This is a very witty satire. It would be enjoyable if it was only written a year ago, and the fact it was actually released in 1932 makes its wit andThis is a very witty satire. It would be enjoyable if it was only written a year ago, and the fact it was actually released in 1932 makes its wit and humour even more admirable.
It must have raised a few eyebrows in its day, given it pokes fun at the wealth of rural novels around at the time.
Gibbons takes her time setting up the ridiculously eccentric and tragic Starkadder family at Cold Comfort Farm, but once Flora really starts setting the wheels in motion for change, it's hilarious. (There's plenty of satire from the start, but the pace and the laughs really come in the last third of the book).
Definitely worth a read if you like your classics a little left of centre. I laughed out loud more than once....more
It’s been almost two decades since I first followed Alice down the rabbit hole.
I recently picked up a cheap copy of Alice’s Adventures in Wonderland aIt’s been almost two decades since I first followed Alice down the rabbit hole.
I recently picked up a cheap copy of Alice’s Adventures in Wonderland and Through the Looking Glass, repackaged together by Vintage Books, and was curious (and curiouser) how I would find Lewis Carroll’s stories now.
As a child, I remember being fascinated by pipe-smoking caterpillars and rabbits in dinner jackets, and frustrated that nobody seemed to understand each other (yes, even as an eight year old I was apparently preoccupied with clear communication).
Reading the stories as an adult, I was surprised by the violence and dark undertones of the story, but, more than that, I was fascinated by the endless word plays and bizarre conversations based on nuances of conversation and logic.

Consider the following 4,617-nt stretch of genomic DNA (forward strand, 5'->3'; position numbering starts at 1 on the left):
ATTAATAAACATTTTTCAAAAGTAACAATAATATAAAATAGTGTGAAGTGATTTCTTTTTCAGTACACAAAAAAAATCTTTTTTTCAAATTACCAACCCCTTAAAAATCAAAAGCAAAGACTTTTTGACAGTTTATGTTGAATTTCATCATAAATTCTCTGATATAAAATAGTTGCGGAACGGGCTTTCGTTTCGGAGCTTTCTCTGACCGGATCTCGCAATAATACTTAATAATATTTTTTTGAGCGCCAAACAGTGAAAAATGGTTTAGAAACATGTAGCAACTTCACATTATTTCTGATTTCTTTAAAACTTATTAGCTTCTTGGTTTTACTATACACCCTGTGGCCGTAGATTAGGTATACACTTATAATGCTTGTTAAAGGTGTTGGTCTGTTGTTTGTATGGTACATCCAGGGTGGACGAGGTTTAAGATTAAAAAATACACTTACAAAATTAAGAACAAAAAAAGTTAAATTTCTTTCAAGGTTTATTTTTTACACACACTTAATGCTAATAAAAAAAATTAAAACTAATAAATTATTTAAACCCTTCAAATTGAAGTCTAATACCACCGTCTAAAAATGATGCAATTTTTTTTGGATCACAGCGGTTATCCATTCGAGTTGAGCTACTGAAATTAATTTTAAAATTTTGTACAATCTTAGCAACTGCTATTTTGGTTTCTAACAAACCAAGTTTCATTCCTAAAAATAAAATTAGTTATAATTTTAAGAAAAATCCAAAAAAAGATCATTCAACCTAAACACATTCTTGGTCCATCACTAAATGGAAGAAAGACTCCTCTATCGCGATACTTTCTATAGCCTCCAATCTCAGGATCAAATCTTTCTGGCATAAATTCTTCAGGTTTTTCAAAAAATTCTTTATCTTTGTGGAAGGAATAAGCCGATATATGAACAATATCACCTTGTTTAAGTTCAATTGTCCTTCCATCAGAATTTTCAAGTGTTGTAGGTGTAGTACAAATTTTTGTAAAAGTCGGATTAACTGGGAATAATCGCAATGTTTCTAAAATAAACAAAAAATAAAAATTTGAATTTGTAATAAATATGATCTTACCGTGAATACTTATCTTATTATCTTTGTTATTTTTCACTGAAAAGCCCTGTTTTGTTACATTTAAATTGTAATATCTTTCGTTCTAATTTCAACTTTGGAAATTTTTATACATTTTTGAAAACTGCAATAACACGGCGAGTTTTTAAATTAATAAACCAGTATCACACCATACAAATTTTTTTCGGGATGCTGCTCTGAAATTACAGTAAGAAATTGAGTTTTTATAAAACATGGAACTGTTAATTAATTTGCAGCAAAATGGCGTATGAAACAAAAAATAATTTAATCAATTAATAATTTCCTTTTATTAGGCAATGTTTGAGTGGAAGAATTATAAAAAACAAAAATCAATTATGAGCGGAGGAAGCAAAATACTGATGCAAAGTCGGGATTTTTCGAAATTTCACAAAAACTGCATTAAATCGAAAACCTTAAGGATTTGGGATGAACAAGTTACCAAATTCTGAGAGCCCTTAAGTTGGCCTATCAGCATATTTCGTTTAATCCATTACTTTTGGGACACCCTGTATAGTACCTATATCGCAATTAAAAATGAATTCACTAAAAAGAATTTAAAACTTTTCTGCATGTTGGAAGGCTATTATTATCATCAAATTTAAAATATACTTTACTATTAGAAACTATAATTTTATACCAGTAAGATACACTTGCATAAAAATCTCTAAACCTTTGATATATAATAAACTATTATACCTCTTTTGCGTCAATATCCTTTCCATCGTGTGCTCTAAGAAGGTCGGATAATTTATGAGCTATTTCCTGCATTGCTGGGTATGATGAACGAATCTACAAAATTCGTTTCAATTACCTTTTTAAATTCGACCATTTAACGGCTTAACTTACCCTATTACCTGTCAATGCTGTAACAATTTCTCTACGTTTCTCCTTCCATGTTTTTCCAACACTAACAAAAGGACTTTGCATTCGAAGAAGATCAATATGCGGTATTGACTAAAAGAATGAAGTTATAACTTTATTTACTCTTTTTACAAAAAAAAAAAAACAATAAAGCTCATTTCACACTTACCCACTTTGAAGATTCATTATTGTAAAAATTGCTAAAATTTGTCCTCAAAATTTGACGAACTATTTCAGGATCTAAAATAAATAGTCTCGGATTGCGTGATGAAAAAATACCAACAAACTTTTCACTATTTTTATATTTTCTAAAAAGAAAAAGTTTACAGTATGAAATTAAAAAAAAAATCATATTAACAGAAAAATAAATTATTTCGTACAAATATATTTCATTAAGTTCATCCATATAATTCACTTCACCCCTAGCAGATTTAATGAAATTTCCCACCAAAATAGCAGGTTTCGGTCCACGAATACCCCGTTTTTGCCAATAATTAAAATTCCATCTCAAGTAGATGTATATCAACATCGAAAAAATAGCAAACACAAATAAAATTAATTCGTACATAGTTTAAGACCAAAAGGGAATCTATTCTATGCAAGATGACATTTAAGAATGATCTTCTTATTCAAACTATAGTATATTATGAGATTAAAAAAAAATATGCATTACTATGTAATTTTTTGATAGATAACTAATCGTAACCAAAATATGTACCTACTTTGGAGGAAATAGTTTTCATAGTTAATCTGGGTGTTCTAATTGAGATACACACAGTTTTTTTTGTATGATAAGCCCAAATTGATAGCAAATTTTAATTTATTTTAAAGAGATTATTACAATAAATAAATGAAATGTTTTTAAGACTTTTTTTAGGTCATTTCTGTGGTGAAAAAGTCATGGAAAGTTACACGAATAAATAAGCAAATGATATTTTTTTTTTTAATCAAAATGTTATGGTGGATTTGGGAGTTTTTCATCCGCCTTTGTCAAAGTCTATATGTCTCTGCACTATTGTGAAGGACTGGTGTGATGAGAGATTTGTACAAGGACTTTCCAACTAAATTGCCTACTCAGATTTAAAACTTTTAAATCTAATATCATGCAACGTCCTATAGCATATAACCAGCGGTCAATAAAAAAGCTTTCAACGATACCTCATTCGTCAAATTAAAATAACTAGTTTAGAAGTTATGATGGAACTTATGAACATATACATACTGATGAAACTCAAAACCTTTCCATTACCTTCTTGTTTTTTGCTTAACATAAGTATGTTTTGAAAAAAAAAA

The two “Alice” works are classified as literary nonsense, a genre I must confess I didn’t even realise existed until I started researching the Alice phenomenon.
Wikipedia defines literary nonsense as “a genre of literature, whether poetry or prose, that plays with conventions of language and logic through a careful balance of sense and non-sense elements. Its strict adherence to structure is balanced by semantic chaos and play with logic. Usually formal diction and tone are balanced with an inherent topsy-turvyness and absurdity. The effect of nonsense is often caused by an excess of meaning, rather than a lack of it”.
Probably the closest relative to literary nonsense is absurdist theatre, best experienced in Samuel Beckett’s classic play Waiting for Godot.
Like Alice, Godot can be frustrating for a reader looking for plot, character develompent resolution. You’ll find neither in either story.
But – particularly in the case of Alice - once I let go of that need for things to make sense, and just enjoyed the language and sheer cleverness of how Carroll (real name Charles Lutwidge Dodgson) uses it, the experience became sublime.
Given the emphasis on altered states (often brought about by magic mushrooms or cookies), it’s easy to understand why readers over the years have assumed Carroll was either a nutter or a heavy drug user.
But there is a pattern and rhythm to his nonsense that I think speaks instead of a writer who has used his grasp of language and logic to create a timeless tale that still resonates with children because of its fantastical nature, and adults for its cleverness and wit (who knew that most flowers don't speak because their beds are too soft and it puts them to sleep?).
Clearly Carroll, who wrote Alice’s Adventures in Wonderland back in 1865, has been an enormous influence on countless stories across many genres, and I’m pretty confident JK Rowling took some inspiration from Alice’s adventures in developing her magical world....more